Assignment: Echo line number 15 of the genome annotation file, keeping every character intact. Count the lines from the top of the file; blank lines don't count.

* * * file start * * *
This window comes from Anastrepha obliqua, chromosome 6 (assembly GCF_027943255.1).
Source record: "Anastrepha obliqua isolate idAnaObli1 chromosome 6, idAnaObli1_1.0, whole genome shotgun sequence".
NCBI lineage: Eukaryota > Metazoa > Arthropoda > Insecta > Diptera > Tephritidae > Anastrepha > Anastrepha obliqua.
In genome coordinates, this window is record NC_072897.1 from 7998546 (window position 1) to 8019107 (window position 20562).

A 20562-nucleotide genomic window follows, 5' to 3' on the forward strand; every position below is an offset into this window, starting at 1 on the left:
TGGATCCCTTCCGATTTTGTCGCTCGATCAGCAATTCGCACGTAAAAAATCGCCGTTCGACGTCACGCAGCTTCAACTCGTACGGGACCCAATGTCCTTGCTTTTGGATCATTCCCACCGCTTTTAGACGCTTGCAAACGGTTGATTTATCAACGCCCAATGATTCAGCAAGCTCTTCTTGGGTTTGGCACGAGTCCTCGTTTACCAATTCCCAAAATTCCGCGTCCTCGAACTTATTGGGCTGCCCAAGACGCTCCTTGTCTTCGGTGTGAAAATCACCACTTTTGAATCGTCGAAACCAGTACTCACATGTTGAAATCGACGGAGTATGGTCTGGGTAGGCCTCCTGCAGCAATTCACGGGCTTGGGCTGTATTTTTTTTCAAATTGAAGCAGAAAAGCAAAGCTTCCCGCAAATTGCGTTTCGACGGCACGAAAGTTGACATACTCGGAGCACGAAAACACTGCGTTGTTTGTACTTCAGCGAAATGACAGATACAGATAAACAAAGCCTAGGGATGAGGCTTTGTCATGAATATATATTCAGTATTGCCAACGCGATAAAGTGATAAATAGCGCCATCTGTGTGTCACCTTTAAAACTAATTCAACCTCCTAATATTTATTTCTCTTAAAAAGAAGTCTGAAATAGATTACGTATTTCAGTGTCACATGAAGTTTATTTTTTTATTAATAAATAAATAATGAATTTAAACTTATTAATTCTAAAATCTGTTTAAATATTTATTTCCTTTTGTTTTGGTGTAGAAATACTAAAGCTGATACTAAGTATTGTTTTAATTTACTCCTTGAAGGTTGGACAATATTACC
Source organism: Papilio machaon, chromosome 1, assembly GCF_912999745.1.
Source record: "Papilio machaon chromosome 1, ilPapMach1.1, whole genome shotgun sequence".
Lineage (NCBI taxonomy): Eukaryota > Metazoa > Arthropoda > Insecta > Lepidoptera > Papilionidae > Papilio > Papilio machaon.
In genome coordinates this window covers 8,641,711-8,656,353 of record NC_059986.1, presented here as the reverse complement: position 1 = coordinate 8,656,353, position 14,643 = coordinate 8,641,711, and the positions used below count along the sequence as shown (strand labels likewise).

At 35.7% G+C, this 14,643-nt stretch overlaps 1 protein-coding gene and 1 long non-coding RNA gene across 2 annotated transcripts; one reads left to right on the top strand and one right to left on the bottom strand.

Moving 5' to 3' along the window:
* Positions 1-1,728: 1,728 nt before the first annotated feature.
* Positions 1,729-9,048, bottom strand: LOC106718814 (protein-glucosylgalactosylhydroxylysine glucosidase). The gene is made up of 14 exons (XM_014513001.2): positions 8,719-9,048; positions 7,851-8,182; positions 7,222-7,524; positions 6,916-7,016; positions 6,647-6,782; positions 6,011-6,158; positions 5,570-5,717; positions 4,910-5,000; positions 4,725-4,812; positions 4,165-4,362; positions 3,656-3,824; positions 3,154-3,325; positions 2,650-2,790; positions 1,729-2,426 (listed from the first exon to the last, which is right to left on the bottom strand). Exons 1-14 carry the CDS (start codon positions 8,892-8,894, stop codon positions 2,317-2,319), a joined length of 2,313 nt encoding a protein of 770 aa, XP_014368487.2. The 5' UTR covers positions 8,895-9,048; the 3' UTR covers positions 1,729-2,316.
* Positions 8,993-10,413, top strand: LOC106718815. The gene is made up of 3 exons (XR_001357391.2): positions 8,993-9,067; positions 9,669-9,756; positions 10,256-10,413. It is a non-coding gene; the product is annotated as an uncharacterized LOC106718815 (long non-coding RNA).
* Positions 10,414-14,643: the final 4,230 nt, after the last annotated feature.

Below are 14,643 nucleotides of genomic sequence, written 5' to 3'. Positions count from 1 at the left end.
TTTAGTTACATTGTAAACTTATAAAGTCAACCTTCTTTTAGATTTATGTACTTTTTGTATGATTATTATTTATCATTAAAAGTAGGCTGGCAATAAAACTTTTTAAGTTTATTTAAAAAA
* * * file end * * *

* Positions 8,993-10,413, top strand: LOC106718815. The gene is made up of 3 exons (XR_001357391.2): positions 8,993-9,067; positions 9,669-9,756; positions 10,256-10,413. It is a non-coding gene; the product is annotated as an uncharacterized LOC106718815 (long non-coding RNA).